A Texas mom is sharing photos of her daughter having a severe allergic reaction to remind other parents to become familiar with the lesser-known signs of anaphylaxis.
Three-year-old Maren Berghaus of Denison went from healthy to anaphylaxis back to healthy, all within hours after a tree nut test triggered her allergy to cashews.
“This was the first time she’d ever gone into anaphylaxis,” her mom Julie Berghaus told InsideEdition.com.
She said her youngest daughter was at the hospital doing an allergy test to determine what foods she should avoid and which would be safe.
Berghaus said she most likely consumed a tenth of a cashew, but aside from minor itching in the ear, she seemed fine and continue to play.
Minutes later, Maren said her belly had started hurting. Then, she began itching all over.
Because those were two symptoms of anaphylaxis, nurses gave her allergy medication orally and an EpiPen shot to be safe.
Another 10 minutes later, Berhaus watched Maren’s body break out in to hives and nurses administered a shot of prednisone.
Five minutes later, she began coughing slightly, and even though she continued playing and didn’t seem in distress, nurses took her vitals and discovered she was wheezing and her throat was tight. Her blood pressure was low and her pulse was high, she recalled.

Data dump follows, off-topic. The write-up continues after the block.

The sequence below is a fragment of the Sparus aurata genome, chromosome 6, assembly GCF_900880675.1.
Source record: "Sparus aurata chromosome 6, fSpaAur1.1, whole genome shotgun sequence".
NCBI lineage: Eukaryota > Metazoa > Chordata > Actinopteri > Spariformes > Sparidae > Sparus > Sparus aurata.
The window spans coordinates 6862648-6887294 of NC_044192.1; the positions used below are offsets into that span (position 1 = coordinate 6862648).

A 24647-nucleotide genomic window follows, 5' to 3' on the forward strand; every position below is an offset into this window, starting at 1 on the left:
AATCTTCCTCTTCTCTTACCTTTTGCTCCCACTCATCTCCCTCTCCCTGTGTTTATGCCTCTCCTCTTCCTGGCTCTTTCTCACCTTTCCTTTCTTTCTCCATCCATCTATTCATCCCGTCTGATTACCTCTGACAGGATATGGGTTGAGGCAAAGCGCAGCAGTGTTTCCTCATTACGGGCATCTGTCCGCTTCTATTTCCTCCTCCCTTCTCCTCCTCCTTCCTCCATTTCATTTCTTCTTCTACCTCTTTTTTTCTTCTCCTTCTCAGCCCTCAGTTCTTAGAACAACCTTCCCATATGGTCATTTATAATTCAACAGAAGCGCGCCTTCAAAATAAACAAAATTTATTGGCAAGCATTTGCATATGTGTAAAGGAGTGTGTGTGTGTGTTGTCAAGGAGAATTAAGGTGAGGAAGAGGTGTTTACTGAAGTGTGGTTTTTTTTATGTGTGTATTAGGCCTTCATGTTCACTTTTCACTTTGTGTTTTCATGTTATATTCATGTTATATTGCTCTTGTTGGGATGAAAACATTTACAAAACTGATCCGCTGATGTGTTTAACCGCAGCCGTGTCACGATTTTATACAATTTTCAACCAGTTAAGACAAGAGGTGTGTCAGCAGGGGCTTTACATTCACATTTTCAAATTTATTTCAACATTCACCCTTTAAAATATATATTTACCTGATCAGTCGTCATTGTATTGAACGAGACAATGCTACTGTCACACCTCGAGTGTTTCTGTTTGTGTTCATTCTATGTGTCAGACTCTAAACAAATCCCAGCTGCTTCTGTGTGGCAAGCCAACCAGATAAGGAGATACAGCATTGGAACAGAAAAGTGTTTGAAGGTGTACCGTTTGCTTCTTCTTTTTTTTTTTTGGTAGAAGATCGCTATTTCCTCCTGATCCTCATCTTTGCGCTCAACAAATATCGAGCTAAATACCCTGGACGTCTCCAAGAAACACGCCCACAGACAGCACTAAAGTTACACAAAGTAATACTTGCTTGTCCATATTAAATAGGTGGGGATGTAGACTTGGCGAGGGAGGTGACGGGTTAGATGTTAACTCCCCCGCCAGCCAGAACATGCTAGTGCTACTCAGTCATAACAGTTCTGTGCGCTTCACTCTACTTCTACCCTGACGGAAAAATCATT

At that point, Maren began blacking out. Medical staff declared she had gone into anaphylaxis and took over treatment.
“I honestly wasn’t that scared,” Berghaus said. “The doctors and nurses were like a fine oiled machine handling her, and they were all so calm. Maren was calm as well so that helped.”
Berghaus, however, was shocked that her daughter’s allergy symptoms weren’t what she had expected. She said she has always been on the lookout for choking and tightness of breath – symptoms she was taught from watching television.
“It was eye-opening,” she said.
She’s now sharing her daughter’s terrifying experience with the hopes that other parents will learn to understand the symptoms and administer an EpiPen as soon as their children exhibit any signs.
“Give the EpiPen as soon as two symptoms occur, such as itching and belly pain,” she said. “Don’t be afraid of the EpiPen. It will not hurt the allergy sufferer, even if it wasn’t truly needed. Better safe than sorry.”